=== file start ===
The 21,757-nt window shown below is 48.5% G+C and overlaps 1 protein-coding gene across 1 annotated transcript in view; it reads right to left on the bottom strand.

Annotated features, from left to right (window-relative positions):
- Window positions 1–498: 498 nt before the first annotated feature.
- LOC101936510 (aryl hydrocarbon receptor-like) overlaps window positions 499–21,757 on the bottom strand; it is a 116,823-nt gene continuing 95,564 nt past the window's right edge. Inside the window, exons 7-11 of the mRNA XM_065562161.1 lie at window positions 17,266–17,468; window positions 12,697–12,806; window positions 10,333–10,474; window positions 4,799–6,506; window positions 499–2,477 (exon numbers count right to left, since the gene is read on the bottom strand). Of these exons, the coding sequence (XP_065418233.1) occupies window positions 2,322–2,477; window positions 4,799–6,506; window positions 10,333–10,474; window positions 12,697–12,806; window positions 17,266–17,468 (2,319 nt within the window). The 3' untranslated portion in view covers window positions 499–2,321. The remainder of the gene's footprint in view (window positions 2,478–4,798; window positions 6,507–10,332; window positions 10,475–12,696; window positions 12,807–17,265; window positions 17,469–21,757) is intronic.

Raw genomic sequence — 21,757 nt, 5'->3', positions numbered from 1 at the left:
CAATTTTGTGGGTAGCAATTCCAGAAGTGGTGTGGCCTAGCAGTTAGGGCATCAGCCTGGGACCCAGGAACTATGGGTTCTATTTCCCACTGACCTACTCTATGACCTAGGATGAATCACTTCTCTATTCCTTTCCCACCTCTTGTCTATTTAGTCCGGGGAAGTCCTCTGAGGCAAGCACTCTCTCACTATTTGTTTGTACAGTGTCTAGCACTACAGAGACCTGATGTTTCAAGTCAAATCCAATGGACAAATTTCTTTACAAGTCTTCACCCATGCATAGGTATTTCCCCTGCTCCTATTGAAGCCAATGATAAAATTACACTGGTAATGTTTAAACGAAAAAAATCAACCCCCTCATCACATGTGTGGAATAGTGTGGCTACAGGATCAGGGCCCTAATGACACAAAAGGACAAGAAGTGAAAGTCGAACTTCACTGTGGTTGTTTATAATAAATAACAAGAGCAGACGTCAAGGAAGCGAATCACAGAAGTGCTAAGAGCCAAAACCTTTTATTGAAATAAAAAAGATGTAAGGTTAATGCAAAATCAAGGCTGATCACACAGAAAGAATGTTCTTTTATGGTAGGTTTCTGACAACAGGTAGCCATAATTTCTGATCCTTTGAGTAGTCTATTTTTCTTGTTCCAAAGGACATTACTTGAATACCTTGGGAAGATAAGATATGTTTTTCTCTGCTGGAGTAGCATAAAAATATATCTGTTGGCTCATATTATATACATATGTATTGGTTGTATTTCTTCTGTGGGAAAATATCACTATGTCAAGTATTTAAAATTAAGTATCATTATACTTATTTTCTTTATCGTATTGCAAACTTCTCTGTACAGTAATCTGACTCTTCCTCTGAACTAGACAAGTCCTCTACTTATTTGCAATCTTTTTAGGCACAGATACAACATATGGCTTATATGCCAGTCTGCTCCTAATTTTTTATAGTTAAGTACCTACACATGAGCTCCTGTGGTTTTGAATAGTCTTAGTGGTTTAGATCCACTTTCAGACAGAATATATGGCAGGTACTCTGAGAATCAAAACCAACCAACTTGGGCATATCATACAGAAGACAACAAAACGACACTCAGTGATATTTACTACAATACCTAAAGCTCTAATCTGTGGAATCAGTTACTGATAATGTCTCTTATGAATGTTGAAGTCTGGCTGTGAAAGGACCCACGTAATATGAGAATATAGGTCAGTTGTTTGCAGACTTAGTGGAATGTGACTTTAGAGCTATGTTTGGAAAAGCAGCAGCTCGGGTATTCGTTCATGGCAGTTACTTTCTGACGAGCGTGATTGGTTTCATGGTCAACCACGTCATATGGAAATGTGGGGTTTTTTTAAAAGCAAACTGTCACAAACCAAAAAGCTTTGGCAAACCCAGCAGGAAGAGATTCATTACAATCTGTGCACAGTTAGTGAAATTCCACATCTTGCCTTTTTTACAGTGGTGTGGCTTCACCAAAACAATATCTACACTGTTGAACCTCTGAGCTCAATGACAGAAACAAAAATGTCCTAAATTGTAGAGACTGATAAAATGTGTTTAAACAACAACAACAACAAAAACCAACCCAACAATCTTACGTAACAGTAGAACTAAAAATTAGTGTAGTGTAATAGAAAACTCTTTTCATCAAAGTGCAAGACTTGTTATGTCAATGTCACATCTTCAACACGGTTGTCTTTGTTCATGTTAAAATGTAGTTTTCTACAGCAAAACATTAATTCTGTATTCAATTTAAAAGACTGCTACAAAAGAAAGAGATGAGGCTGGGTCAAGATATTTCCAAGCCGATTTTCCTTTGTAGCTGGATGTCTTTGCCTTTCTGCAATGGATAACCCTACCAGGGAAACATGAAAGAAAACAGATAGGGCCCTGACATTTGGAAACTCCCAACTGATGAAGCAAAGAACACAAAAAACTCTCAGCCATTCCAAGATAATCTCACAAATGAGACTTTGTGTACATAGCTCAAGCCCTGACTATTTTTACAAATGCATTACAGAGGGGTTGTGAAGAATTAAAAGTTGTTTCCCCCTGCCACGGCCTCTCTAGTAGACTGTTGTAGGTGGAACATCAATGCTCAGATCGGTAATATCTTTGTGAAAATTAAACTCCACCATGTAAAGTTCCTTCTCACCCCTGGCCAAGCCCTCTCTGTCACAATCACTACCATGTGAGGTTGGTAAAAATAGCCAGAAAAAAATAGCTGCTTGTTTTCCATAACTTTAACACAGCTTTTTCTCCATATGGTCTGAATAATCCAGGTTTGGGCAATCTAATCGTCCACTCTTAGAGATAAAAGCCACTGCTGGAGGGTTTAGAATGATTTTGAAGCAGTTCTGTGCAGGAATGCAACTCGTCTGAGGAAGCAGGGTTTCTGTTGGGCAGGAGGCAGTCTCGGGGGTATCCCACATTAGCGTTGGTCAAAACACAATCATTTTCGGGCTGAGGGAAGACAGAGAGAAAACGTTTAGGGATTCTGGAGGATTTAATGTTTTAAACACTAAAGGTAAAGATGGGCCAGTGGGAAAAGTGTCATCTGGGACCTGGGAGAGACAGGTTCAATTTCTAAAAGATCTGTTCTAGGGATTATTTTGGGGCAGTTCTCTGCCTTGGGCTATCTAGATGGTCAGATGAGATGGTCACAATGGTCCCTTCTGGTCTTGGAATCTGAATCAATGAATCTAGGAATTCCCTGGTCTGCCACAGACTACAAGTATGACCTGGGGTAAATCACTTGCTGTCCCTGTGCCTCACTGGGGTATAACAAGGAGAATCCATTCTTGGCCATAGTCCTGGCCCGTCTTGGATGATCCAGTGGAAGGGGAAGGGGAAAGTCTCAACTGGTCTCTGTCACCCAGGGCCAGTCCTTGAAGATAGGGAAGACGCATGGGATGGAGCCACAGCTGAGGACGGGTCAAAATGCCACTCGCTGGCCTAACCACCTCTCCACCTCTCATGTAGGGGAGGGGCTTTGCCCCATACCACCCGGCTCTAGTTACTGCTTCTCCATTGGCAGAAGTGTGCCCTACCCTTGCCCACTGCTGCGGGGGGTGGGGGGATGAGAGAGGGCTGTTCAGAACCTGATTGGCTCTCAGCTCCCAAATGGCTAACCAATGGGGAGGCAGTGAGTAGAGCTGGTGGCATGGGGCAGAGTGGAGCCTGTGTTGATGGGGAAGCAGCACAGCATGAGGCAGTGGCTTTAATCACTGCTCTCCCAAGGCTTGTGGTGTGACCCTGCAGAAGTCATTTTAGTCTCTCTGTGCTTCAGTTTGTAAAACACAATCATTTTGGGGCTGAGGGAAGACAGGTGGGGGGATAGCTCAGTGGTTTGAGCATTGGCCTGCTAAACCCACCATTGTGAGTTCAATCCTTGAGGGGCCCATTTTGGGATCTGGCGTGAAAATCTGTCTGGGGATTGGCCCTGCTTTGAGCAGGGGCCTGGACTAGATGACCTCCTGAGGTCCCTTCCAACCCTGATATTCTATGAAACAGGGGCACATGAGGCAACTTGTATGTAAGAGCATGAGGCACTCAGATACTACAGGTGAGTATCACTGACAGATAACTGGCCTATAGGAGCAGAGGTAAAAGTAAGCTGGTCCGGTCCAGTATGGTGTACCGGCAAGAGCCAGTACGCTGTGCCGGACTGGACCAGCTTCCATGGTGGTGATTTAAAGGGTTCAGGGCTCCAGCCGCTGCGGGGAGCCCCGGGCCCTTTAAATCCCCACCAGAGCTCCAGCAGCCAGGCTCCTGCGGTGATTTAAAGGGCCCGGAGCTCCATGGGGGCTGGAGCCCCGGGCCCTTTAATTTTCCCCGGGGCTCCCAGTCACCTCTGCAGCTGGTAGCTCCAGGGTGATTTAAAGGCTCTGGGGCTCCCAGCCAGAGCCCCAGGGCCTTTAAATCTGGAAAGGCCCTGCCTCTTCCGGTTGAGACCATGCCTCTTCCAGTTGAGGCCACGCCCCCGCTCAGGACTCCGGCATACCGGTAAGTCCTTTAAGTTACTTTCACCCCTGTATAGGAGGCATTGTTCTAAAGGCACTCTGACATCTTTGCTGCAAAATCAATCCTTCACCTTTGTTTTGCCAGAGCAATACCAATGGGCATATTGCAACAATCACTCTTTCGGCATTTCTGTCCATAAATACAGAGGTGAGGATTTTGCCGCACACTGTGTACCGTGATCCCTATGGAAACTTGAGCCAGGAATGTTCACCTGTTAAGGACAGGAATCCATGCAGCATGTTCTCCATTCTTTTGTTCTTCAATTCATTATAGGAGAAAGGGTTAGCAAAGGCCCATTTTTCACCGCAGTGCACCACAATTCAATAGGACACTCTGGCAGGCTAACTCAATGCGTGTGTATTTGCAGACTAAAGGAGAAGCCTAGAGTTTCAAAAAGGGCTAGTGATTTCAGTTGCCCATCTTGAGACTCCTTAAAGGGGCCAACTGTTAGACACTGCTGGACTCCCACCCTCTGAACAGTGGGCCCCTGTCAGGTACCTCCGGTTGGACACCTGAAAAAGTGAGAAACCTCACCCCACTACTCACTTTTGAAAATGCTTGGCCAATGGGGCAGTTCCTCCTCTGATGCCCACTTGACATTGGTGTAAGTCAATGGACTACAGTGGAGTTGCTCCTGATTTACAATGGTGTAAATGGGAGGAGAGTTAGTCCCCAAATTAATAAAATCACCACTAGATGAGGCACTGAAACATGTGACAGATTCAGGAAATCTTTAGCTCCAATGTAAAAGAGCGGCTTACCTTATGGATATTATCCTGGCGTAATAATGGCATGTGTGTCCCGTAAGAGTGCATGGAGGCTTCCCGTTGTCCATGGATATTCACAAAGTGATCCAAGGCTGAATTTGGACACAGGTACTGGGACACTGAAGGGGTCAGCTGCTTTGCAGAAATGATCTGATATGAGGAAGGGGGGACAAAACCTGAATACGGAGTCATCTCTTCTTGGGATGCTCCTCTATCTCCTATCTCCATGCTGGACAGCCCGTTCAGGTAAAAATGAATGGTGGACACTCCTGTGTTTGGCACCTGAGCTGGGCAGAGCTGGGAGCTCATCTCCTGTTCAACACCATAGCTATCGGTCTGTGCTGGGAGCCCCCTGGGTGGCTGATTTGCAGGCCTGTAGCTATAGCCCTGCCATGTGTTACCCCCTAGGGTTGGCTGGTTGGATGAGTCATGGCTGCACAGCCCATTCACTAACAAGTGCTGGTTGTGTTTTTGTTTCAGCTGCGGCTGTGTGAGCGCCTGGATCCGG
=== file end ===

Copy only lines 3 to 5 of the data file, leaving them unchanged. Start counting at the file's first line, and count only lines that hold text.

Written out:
- Window positions 1–498: 498 nt before the first annotated feature.
- LOC101936510 (aryl hydrocarbon receptor-like) overlaps window positions 499–21,757 on the bottom strand; it is a 116,823-nt gene continuing 95,564 nt past the window's right edge. Inside the window, exons 7-11 of the mRNA XM_065562161.1 lie at window positions 17,266–17,468; window positions 12,697–12,806; window positions 10,333–10,474; window positions 4,799–6,506; window positions 499–2,477 (exon numbers count right to left, since the gene is read on the bottom strand). Of these exons, the coding sequence (XP_065418233.1) occupies window positions 2,322–2,477; window positions 4,799–6,506; window positions 10,333–10,474; window positions 12,697–12,806; window positions 17,266–17,468 (2,319 nt within the window). The 3' untranslated portion in view covers window positions 499–2,321. The remainder of the gene's footprint in view (window positions 2,478–4,798; window positions 6,507–10,332; window positions 10,475–12,696; window positions 12,807–17,265; window positions 17,469–21,757) is intronic.

Raw genomic sequence — 21,757 nt, 5'->3', positions numbered from 1 at the left: